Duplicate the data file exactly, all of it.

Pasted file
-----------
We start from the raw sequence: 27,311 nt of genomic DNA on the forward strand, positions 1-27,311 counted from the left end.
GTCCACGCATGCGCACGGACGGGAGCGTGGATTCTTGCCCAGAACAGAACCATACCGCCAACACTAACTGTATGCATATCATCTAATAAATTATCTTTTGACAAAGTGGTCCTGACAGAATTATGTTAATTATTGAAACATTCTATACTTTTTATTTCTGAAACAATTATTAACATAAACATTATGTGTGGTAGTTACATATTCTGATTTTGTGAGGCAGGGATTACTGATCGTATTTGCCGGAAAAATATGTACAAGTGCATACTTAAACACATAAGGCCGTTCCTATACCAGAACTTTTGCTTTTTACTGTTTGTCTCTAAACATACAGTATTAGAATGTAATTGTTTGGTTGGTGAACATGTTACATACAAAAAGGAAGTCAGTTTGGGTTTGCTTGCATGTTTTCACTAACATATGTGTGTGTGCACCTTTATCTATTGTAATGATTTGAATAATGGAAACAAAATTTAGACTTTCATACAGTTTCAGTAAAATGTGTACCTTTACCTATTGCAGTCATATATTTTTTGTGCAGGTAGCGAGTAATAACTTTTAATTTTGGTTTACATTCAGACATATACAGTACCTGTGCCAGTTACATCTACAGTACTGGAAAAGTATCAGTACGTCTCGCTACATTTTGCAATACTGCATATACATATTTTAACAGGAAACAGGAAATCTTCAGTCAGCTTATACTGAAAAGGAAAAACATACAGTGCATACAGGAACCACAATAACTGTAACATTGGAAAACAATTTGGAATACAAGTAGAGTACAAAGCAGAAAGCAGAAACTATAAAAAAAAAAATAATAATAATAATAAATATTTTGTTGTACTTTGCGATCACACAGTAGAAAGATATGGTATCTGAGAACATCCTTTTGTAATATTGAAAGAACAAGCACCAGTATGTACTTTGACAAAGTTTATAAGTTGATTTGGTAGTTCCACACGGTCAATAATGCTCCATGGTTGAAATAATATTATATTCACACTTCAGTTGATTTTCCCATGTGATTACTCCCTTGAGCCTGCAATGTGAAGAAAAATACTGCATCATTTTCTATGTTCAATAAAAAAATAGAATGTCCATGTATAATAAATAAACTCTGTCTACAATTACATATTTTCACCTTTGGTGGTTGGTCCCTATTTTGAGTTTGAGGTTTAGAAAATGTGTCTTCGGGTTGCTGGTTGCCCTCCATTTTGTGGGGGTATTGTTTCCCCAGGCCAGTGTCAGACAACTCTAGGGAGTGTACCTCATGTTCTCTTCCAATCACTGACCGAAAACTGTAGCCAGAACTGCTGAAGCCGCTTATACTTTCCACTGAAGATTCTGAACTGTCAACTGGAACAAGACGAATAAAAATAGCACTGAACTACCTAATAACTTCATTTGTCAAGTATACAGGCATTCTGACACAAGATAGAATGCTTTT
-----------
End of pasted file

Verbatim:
We start from the raw sequence: 27,311 nt of genomic DNA on the forward strand, positions 1-27,311 counted from the left end.
GTCCACGCATGCGCACGGACGGGAGCGTGGATTCTTGCCCAGAACAGAACCATACCGCCAACACTAACTGTATGCATATCATCTAATAAATTATCTTTTGACAAAGTGGTCCTGACAGAATTATGTTAATTATTGAAACATTCTATACTTTTTATTTCTGAAACAATTATTAACATAAACATTATGTGTGGTAGTTACATATTCTGATTTTGTGAGGCAGGGATTACTGATCGTATTTGCCGGAAAAATATGTACAAGTGCATACTTAAACACATAAGGCCGTTCCTATACCAGAACTTTTGCTTTTTACTGTTTGTCTCTAAACATACAGTATTAGAATGTAATTGTTTGGTTGGTGAACATGTTACATACAAAAAGGAAGTCAGTTTGGGTTTGCTTGCATGTTTTCACTAACATATGTGTGTGTGCACCTTTATCTATTGTAATGATTTGAATAATGGAAACAAAATTTAGACTTTCATACAGTTTCAGTAAAATGTGTACCTTTACCTATTGCAGTCATATATTTTTTGTGCAGGTAGCGAGTAATAACTTTTAATTTTGGTTTACATTCAGACATATACAGTACCTGTGCCAGTTACATCTACAGTACTGGAAAAGTATCAGTACGTCTCGCTACATTTTGCAATACTGCATATACATATTTTAACAGGAAACAGGAAATCTTCAGTCAGCTTATACTGAAAAGGAAAAACATACAGTGCATACAGGAACCACAATAACTGTAACATTGGAAAACAATTTGGAATACAAGTAGAGTACAAAGCAGAAAGCAGAAACTATAAAAAAAAAAATAATAATAATAATAAATATTTTGTTGTACTTTGCGATCACACAGTAGAAAGATATGGTATCTGAGAACATCCTTTTGTAATATTGAAAGAACAAGCACCAGTATGTACTTTGACAAAGTTTATAAGTTGATTTGGTAGTTCCACACGGTCAATAATGCTCCATGGTTGAAATAATATTATATTCACACTTCAGTTGATTTTCCCATGTGATTACTCCCTTGAGCCTGCAATGTGAAGAAAAATACTGCATCATTTTCTATGTTCAATAAAAAAATAGAATGTCCATGTATAATAAATAAACTCTGTCTACAATTACATATTTTCACCTTTGGTGGTTGGTCCCTATTTTGAGTTTGAGGTTTAGAAAATGTGTCTTCGGGTTGCTGGTTGCCCTCCATTTTGTGGGGGTATTGTTTCCCCAGGCCAGTGTCAGACAACTCTAGGGAGTGTACCTCATGTTCTCTTCCAATCACTGACCGAAAACTGTAGCCAGAACTGCTGAAGCCGCTTATACTTTCCACTGAAGATTCTGAACTGTCAACTGGAACAAGACGAATAAAAATAGCACTGAACTACCTAATAACTTCATTTGTCAAGTATACAGGCATTCTGACACAAGATAGAATGCTTTT